Updated 09/06/2011 11:58 PM
Mayor Touts Downtown's Resilience In Years Following Attacks
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Citing its abundance of hotels, businesses and schools, Mayor Michael Bloomberg on Tuesday outlined how Lower Manhattan has come back to life in the 10 years since the September 11th attacks.
Bloomberg spoke before the Association for a Better New York Breakfast, focusing on the rebuilding efforts since September 11, 2001.
The mayor highlighted a number of businesses located in Lower Manhattan before the attacks, including Century 21, and how they have rebounded in the last decade.
"As we look back on the past decade and as the picture of what has happened here comes into sharper focus, I believe the rebirth and revitalization of Lower Manhattan will be remembered as one of the greatest comeback stories in American history," said Bloomberg. "And I believe it will stand as our greatest moment to those we lost on 9/11 and to our unshakable faith in the moral imperative of protecting and preserving a free, open, democratic society."
Bloomberg said since the attacks, more people have moved into Lower Manhattan than a number of the most popular cities across the nation.
He stressed that on Sunday, the tenth anniversary of attacks, the city should not forget the devastation but also reflect, remember the victims, first responders and come together as a city.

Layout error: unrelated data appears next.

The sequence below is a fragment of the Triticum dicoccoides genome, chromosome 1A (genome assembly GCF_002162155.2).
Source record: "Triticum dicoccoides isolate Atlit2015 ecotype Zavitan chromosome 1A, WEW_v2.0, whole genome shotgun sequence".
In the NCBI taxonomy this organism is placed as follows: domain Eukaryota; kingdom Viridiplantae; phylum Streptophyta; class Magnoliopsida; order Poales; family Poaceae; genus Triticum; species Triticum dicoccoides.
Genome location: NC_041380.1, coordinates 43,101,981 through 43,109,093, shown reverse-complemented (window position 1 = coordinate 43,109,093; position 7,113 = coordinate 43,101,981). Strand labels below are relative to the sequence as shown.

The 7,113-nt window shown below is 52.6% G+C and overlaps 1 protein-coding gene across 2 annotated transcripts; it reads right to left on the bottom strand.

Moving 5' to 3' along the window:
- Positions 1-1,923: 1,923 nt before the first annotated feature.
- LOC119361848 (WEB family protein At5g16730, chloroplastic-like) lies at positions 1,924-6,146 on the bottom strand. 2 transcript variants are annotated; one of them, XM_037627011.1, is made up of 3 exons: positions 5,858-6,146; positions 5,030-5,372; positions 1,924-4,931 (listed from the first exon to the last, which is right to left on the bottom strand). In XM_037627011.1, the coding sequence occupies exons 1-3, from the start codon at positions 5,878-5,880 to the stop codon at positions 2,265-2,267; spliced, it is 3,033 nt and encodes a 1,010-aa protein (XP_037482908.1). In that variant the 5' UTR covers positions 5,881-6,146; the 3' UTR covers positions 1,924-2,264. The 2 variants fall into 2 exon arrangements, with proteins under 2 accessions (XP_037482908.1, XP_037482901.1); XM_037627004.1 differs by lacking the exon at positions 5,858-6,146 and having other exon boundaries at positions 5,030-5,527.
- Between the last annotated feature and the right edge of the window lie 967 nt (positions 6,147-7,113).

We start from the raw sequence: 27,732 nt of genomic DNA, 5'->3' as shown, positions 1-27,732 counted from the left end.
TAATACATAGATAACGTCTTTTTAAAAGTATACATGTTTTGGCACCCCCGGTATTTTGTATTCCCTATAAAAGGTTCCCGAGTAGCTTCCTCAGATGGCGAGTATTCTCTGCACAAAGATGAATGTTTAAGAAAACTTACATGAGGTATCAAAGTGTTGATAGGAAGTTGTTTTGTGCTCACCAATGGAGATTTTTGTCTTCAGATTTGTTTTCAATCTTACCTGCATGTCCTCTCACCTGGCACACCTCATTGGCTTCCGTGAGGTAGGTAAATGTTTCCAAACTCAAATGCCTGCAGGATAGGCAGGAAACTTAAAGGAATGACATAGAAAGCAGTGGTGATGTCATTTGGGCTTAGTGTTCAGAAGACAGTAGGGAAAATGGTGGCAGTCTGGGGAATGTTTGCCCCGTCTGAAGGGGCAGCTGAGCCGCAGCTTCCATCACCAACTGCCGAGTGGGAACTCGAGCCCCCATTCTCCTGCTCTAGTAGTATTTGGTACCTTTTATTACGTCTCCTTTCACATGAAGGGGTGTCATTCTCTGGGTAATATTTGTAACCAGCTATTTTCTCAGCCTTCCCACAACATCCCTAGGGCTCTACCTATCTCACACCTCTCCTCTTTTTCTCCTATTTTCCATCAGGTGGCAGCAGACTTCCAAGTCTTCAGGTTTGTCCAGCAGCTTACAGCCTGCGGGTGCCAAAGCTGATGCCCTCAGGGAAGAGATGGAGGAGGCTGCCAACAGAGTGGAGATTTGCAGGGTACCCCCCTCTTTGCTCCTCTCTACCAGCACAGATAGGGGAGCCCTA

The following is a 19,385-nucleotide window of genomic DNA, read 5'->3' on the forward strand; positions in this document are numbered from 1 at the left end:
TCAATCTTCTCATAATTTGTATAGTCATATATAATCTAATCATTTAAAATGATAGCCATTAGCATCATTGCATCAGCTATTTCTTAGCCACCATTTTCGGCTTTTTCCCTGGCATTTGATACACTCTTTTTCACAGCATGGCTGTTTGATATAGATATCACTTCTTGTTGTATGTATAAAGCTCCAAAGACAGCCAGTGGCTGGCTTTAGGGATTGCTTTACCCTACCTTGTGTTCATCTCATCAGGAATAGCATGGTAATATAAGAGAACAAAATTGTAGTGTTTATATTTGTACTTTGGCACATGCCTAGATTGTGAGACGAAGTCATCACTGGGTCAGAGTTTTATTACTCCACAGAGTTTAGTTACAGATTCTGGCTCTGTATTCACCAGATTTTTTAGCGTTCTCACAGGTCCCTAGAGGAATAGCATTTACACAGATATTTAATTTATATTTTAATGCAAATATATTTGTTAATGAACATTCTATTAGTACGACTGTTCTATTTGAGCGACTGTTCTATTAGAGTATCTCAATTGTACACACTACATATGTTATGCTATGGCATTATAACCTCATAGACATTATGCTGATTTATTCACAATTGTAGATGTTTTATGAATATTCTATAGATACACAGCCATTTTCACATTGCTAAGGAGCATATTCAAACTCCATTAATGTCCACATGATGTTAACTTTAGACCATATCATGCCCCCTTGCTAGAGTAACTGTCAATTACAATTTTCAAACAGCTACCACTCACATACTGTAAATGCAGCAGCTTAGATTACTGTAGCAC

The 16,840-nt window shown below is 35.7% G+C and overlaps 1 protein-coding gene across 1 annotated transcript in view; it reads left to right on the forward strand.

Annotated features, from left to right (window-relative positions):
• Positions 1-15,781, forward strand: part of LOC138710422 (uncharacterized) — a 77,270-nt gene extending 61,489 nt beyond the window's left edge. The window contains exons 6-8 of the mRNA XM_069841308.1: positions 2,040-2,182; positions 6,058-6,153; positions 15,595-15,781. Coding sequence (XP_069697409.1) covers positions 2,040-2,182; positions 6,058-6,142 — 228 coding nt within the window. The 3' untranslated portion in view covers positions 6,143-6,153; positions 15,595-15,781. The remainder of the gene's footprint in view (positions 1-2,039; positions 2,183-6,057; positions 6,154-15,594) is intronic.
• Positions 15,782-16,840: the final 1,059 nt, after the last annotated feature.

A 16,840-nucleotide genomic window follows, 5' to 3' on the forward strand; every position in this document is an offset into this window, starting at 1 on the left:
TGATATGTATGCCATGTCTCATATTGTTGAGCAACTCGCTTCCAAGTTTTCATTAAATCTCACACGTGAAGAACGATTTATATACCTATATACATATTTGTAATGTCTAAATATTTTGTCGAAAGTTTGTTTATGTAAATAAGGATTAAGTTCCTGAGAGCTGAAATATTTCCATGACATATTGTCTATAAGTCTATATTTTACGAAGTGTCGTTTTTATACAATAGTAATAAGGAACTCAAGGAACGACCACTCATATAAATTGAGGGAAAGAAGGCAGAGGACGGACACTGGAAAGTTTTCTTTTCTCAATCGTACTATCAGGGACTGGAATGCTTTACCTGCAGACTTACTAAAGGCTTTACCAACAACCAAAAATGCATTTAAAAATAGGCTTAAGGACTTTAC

Left unsaid though were some challenges, like attracting new tenants for the office towers being built. There was also no direct mention of the planned Islamic center which the mayor supports.
"We honor our nation's founding ideals, and all those who have fought and died under our flag, by ensuring that our freedoms can be fully and equally expressed by everyone," Bloomberg said.
Meanwhile, observers say it wasn't until the end of Bloomberg's second term that he used his influence to make progress in the area.
Developer Larry Silverstein says the turnaround came three years ago when Bloomberg pushed him and the Port Authority of New York and New Jersey to work together, amid a vacuum of power from Albany.
"In the last analysis, he turned what was a national disgrace into something that we can all take national pride in," Silverstein said.
While the Downtown area is booming, there are still worries about the ongoing effects of the economy.
"We need a strong, vibrant national economy - strong in Washington in creating jobs - to ensure that the office space Downtown gets built," said Port Authority Executive Director Christopher Ward.
Bloomberg says he won't run again after his term expires in 2013.
When asked about Manhattan's future, the mayor said the city will be well served by following the lessons of the last decade.